The constant link between Diet and IBD is unavoidable. Whilst I have been advised that there really is no evidence of direct correlation between what you eat and developing Crohn’s Disease, there are a lot of people who believe that an autoimmune disease such as Crohn’s can be aided by a change in the food you consume.
If you follow my personal Instagram account, you will be well aware that I am an absolute foodie. Not the new-age kind of foodie who loves green juices and vegan recipes, but the kind of food obsessive who devours burgers, pies and pizza’s on a daily basis. What can I say, I enjoy eating. I am the embodiment of gluttony.
Having spoken with hospital doctors and nutritionists, I am well aware that Inflammatory Bowel Diseases are super personal and therefore there is not a ‘one size fits all’ when it comes to dietary recommendations. In fact, it is almost impossible to advise a patient with Crohn’s Disease on what they should and should not eat. One day, a salad will send you into a horrible flare up whilst another you can be happy sailing with a full on fry up. And vice versa! There is no rhyme or reason as to what is or isn’t suitable. There are, of course, obvious things to be avoided – processed foods, fried good, high oil content, etc. However, these things should be avoided in general, as they are just as bad for you as they are for someone without an IBD. Personally though, I have always noticed and been aware of the fact that overly processed, highly sugared, oily and generally ridiculously unhealthy meals are the worst. It’s common sense, a normal digestive system wouldn’t be a fan of these types of food being shoved into your body, so your gut is most certainly not going to be having an easy time with them. What can be frustrating though, is finding that eating a healthier diet that includes more fibre, vegetables and fruits can also seriously aggravate your digestive system, as it struggles to digest the roughage of raw plants and skins.
It seems you cannot win, and I have so often been at breaking point with my diet. To know that your body is struggling to absorb any nutrients from anything you eat has visible consequences (my hair falls out in clumps, my nails are weak and my skin is a mess) and that can often send you in a state of despair. Unless you want to live a life of ‘nutritional’ milkshakes that you can be prescribed from your consultant, every meal can feel like a risk.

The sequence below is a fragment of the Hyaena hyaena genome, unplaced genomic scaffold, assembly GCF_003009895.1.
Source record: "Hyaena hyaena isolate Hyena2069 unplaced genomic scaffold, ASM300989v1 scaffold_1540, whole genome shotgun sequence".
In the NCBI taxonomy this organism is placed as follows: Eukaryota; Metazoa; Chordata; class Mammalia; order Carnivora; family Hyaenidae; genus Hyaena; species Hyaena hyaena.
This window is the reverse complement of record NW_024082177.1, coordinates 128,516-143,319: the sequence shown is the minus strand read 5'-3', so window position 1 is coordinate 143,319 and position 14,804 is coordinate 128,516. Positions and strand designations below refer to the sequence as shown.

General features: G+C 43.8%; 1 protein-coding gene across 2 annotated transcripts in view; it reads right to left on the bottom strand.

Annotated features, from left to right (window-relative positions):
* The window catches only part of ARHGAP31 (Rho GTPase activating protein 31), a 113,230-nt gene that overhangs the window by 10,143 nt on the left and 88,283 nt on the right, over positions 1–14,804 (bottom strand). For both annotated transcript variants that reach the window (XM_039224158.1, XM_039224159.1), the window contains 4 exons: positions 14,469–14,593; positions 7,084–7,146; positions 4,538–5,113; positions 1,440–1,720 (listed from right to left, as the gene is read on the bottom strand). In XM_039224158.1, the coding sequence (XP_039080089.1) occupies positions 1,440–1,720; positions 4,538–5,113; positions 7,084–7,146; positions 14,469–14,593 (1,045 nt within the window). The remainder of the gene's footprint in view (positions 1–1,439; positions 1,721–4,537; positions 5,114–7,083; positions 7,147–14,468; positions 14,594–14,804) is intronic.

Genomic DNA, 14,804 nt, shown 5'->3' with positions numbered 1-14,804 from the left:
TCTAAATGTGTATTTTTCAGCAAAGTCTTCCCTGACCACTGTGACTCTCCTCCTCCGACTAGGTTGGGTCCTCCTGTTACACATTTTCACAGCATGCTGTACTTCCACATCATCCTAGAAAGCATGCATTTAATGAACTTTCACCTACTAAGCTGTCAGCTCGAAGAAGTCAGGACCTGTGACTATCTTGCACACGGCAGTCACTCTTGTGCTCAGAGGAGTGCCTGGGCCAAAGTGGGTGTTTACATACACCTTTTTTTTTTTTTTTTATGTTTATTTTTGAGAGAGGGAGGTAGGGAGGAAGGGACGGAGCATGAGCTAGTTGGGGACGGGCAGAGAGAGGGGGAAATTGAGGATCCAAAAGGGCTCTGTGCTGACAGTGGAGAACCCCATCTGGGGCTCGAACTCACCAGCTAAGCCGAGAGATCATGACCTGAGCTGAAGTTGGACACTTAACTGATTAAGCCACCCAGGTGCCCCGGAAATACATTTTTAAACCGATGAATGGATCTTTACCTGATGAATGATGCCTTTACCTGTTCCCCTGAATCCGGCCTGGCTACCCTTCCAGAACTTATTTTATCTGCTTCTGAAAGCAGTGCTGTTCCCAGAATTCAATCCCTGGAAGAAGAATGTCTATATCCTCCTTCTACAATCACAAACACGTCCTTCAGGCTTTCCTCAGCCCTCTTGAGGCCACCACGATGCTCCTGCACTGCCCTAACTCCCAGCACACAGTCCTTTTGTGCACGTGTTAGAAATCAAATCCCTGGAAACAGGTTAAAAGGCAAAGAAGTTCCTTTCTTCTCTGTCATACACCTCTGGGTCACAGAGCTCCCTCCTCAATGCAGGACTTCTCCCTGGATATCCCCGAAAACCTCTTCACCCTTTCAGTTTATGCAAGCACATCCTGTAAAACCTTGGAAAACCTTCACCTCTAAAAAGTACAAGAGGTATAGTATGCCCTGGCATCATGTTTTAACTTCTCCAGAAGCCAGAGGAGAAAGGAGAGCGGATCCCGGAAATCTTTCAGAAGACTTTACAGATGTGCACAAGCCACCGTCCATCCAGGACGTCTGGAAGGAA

However – New Year, New Me and all that blah blah shit has decided to not give up hope. A friend very recently put me in touch with someone who shared with me some insightful YouTube videos that discuss the link between Diet and Crohn’s Disease. I’ve watched and read what I thought was every imaginable post on these sorts of things, so was sceptical; but I also have recently come to the conclusion that I am not happy to constantly fill my body with countless medical drugs. I’m not really into natural hippie healing, but I also have decided that chemical treatment is not the way forward and not something that I would like to continue putting my body through (especially when I have read up on the side effects of the Immunosuppressive Therapy ‘Azathioprine‘ which I am scheduled to start in April).
Watch the video and let me know what you think – I won’t go into too much detail about it here as otherwise you’ll be bored of the information by the time you get 2 minutes in, but the long and short of it is there has been a lot of credible research that suggests that ‘diets rich in animal protein and animal fat cause a decrease in beneficial bacteria in the intestine’. There was then a 2-year study in Japan that concluded that those subjects to had a Semi-Vegetarian Diet (less than one portion of meat or fish a week) showed 100% remission in Year 1 and 92% of people stayed in remission in Year 2. Those results compared against those who kept their normal, carnivorous diets are remarkable.
So that is what I am going to try and do for the next few months or so and see how I feel. Fundamentally I will class myself as a vegetarian but if there is an opportunity when I am out for dinner with friends, I am allowed a meat option if the vegetarian alternative sounds gross (technically you will be allowed meat 3-times a month). I would also like to try harder to cut out processed foods and excess sugar; sometimes these are unavoidable and I also don’t believe in ‘cold turkey’ diets, so we will see how we go with those. I also live in London on a modest salary, so don’t have the funds to become a vegan, whole-foods, organic buying, superhuman. Just no.
I guess I’m going to see if the well known phrase ‘you are what you eat’ really has any credibility here…
Image via Pinch Of Yum